Laurinda Nyarko: “Ah, I don’t speak Chinese”

This is the forth in a series of blog posts from Whitties studying on Whitman’s Crossroads: Shanghai, China: Second Language Acquisition in China and the USA program this summer with Professor Lydia McDermott. Laurinda Nyarko ’19 is a Chemistry Major.


A satisfied me petting a cute horse at a ranch at Anhui.

The journey to petting this cute horse has not been an easy one J. As cliché as it may sound, our first week here was indeed a roller coaster of emotions as we tried to find food on our own, endured the numerous stares from people as we walked through town and wobbled through large crowds on the streets to get to class or to get on the metro. Whether it was getting on the train real fast to grab a seat or walking with confidence to cross the street and ignoring the Moped drivers who seem to disobey every traffic rule, I like to believe we are learning to survive the Shanghainese way.

A happy me and Madi on the metro

The most challenging part of being in this city is the language barrier which I cannot say is getting better, but I definitely keep trying to practice whenever I have the opportunity to.

Me: “Nihao! Wo yao bing shui.”- I want ice water.

Seller:  Says something else in Mandarin…

Me: “Ah, I don’t speak Chinese.” (With a lot of hand gestures)

This is how successful I usually am in carrying out a conversation to ask for or buy something in Mandarin. This inability to communicate in Mandarin proved to be even more challenging in our classrooms. As part of our program, we’ve taught four English lessons each in groups of three at a migrant Elementary school in Shanghai and a boarding school in a poorer province, Anhui, which was about a four-hour drive from Shanghai. Migrant schools are something that I only heard of in this city and the need for them is something I find very interesting.


Why migrant schools?

So, in China, unlike in the US or Ghana, my home country, a child cannot attend elementary, middle or high school in a district where their family does not have a Hukou- an official document that every family owns to prove that they are residents of a certain province or city. Through the lectures and interactions with people, I’ve come to understand that this system is one way by which the government hopes to control urban migration. Thus, the creation of migrant schools in Shanghai is to provide an education for those kids whose parents still move to the city to find better jobs. However, these children will eventually go back to their hometowns if they choose to write any national entrance exams as one can only register for the national exams in the district where their family has a Hukou. Very interesting…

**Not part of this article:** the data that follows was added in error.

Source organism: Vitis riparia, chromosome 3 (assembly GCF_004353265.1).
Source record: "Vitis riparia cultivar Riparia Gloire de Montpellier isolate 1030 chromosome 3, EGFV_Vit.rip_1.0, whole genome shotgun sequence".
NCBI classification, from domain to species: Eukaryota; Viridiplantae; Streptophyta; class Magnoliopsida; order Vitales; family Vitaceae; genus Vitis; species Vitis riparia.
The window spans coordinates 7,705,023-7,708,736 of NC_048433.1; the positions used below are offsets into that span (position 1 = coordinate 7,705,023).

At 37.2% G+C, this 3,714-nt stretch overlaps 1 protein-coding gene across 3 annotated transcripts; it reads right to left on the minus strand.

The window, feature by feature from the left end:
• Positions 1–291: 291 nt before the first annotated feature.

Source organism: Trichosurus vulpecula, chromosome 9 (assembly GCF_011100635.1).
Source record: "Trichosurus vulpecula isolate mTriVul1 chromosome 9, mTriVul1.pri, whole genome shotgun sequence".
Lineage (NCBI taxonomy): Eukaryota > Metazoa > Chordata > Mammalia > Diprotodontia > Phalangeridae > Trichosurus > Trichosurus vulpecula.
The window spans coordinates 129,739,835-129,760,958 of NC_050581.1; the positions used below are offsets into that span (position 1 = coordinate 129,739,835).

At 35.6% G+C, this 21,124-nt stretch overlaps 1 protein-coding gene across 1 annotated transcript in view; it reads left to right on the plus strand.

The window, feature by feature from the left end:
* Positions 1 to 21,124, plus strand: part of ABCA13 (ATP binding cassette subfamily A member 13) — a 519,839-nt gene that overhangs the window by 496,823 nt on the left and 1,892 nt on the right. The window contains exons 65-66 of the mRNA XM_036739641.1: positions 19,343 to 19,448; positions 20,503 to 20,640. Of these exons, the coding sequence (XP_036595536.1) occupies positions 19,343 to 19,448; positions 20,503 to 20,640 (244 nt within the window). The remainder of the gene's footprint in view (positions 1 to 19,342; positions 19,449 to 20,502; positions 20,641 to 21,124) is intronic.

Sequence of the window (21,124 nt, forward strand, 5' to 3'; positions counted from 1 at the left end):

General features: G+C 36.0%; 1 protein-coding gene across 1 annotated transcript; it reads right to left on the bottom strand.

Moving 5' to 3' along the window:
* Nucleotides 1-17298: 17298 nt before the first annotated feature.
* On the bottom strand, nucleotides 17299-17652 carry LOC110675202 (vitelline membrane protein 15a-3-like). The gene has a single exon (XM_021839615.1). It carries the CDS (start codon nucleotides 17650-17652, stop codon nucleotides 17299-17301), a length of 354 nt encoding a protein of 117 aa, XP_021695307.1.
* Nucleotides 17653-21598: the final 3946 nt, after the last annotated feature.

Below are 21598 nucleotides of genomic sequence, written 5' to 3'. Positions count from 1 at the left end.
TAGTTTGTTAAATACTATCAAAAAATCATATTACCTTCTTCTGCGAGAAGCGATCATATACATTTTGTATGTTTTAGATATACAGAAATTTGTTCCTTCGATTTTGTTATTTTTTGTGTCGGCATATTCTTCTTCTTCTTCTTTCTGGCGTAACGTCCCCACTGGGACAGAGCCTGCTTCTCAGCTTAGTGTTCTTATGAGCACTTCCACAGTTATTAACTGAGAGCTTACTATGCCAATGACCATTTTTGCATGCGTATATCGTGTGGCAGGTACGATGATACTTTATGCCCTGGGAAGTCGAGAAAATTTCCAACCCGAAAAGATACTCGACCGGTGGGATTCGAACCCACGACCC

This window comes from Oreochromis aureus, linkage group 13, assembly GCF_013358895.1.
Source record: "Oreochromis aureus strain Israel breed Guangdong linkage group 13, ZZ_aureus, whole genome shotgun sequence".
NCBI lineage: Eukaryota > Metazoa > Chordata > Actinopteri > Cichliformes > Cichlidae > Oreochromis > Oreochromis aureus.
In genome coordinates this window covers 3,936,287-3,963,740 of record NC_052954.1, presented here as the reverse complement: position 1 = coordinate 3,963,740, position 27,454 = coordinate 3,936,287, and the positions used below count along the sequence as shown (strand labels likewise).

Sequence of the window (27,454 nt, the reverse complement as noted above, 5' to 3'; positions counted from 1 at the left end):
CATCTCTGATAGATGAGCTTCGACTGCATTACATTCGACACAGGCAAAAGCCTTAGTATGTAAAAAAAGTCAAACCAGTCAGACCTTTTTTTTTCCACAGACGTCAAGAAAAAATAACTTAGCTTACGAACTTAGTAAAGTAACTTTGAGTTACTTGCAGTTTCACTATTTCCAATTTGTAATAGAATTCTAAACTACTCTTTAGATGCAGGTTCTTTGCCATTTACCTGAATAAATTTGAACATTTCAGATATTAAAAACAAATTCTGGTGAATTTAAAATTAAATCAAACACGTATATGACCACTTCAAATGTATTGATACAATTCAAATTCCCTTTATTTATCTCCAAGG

One of our teaching activities at the migrant school was a rainbow coloring activity after we had taught them the colors. It was such a fun activity because we got to walk around the class and interact with the kids one-on-one while they worked, and they also got to apply their knowledge of the colors in a fun way. During this activity on our first day of teaching, a girl who had not spoken during the whole lesson raised her hand to ask me something. As I bent over her desk, she started to speak to me in Mandarin. Once again, with elaborate hand gestures, I tried to explain to her that I could not understand her. She kept repeating what she was saying and I kept gesturing that I did not understand. After about a minute, she sighed and turned back to her work and I walked away quietly and completely frustrated with myself for my inability to help her with whatever it was she needed because we did not share the same language. Had I understood what she was saying, I could have helped her put that in English and she would have learned something new. I could only think of all the things I could have learned from them and all that  they could have asked and learned about if we understood each other better.
Although there were other moments like that, that was not the entirety of our teaching experience. There were so many other things that I loved and valued about the time we spent teaching these kids English and would do it again. Their enthusiasm and willingness to engage with us, even if it was just to say “Hello” or “Bye-bye” or “See you” always made me look forward to the next lesson. Their determination to seize the opportunity to practice their English whenever, made me want to practice my Mandarin whenever I could. When we arrived at the elementary school at Anhui, our walk from the front gates to the dining hall was filled with little voices saying hello and little hands waving from different places. They did not know us, and we did not know them but their genuine excitement to see us was a moment I will forever cherish. Whenever I waved and said hello back, they responded with wide smiles that always made me smile too.

Mariah, Lauren and I with the second graders at the migrant school who are proudly showing off their colored rainbows.

I haven’t succeeded in having a full conversation in Mandarin yet, and I would never know what that little girl tried to tell me in the class that day but I am grateful for the opportunity I’ve had to come to appreciate a culture and a people that are very different from mine. As my language exchange friend said (re-phrased), we become better versions of ourselves by gaining a better understanding of the world around us through experiencing and engaging in different cultures. I couldn’t agree more.

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